Naloxone, the opioid overdose antidote, has grown to be a significant tool in battling the heroin and opioid epidemic. It can be applied with a syringe-like device that sprays the drug into the nostril. However a voluntary recall has been released by the manufacturer of the device, Teleflex.
Teleflex said it was recalling internasal mucosal atomizer devices due to the fact “they might not provide a fully atomized plume of medication. Teleflex Medical has received complaints that the affected lots produced a straight stream as opposed to an atomized spray.”

Because of this, the drug is not as effective. As Boston Children’s Hospital pharmacist Shannon Manzi explained, “less surface area covered, less complete absorption.”
According to Jake Elguicze of Teleflex, as of October 27, the company has received six complaints without any reports of significant injury or death.
However Teleflex has informed the Food and Drug Administration of the recall, the use of the atomizer to administer naloxone is an off-label use, so related adverse events are not necessary to be reported.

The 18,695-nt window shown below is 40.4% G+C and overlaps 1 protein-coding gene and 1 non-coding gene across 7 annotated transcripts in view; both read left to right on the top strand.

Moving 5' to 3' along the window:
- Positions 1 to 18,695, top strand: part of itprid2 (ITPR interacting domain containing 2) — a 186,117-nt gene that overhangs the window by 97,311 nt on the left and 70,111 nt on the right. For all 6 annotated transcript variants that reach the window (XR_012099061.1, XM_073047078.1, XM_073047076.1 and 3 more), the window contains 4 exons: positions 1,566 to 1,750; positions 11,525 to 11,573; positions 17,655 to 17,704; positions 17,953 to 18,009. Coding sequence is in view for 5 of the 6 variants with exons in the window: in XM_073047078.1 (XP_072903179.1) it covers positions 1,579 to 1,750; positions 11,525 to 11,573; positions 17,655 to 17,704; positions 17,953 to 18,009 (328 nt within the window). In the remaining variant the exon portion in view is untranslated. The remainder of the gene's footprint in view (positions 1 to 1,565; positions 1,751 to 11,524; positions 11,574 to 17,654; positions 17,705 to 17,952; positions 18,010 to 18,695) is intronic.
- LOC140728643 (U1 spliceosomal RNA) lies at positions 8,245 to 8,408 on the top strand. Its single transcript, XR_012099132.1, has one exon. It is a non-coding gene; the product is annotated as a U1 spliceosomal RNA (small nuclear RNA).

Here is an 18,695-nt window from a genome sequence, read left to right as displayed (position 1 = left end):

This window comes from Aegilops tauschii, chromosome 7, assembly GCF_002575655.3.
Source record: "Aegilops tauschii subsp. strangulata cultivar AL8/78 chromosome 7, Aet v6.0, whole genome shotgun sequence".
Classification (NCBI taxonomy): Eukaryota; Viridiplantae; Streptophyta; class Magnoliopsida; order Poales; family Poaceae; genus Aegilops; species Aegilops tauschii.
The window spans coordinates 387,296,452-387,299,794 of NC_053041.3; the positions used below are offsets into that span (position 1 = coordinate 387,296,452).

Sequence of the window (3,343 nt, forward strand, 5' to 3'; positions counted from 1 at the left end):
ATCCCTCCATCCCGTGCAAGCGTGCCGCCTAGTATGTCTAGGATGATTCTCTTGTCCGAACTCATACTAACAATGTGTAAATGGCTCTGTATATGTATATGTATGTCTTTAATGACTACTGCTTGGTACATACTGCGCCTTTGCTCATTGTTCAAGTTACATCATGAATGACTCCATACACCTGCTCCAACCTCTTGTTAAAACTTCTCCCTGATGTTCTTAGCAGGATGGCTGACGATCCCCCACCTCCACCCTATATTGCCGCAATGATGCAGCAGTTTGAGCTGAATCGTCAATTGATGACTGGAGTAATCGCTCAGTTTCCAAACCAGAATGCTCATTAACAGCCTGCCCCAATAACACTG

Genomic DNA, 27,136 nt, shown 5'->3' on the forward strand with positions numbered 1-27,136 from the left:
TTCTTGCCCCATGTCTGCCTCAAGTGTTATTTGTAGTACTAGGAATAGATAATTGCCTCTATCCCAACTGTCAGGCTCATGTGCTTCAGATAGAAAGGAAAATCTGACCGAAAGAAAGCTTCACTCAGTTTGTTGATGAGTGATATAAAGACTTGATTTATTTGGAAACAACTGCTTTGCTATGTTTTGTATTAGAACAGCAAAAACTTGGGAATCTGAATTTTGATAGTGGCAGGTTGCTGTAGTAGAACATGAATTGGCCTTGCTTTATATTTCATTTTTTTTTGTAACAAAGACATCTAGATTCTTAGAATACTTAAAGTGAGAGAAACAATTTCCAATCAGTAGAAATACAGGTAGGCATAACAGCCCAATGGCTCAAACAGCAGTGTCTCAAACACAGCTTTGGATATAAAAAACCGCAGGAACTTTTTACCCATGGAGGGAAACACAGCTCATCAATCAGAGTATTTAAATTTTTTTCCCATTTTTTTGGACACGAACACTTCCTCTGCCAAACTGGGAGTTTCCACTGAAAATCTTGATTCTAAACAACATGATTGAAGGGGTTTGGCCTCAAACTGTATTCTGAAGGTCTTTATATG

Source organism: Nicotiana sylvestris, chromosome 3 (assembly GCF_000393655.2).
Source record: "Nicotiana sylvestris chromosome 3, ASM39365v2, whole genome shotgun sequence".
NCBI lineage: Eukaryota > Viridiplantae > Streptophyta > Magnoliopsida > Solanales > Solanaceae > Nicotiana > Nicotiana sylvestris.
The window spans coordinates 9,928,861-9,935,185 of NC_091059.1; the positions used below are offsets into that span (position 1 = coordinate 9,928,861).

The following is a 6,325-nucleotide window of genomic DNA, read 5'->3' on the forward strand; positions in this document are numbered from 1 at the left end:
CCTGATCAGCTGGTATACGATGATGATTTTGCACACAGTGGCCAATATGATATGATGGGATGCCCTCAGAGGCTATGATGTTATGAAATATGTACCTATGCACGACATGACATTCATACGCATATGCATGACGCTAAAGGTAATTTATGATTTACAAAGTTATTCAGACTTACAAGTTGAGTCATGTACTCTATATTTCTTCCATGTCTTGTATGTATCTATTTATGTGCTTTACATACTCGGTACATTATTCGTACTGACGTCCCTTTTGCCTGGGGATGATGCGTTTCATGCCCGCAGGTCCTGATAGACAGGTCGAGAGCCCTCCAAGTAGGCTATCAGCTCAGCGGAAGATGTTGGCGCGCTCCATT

The recall impacts over 66 batches that had been distributed nationally.

Dr. Ed Boyer, professor of emergency medicine at the University of Massachusetts Medical School, has observed their failure firsthand but states the potency of the drug on the street amplifies the consequences.
“We’ve had several failures of multiple doses,” he said. “I’ve wondered if device failure could contribute, but the reality is that the growing presence of high-potency opioids (e.g. fentanyl) demands that full doses be optimally delivered if successful reversal of poisoning is to (be) achieved.”

As per the US Centers for Disease Control and Prevention, since 2000, there have been a 200% boost in the rate of opioid overdose deaths ; which includes heroin in addition to prescription narcotics. Drug overdoses are the leading source of accidental death in the United States.
In an effort to stymie that rate, naloxone has been made much more accessible to law enforcement, paramedics and local community members. Additionally, between 1996 and 2014, at least 152,000 naloxone kits have already been distributed to non-medical and non-first responder individuals. A minimum of 26,000 overdoses were reversed with those kits.

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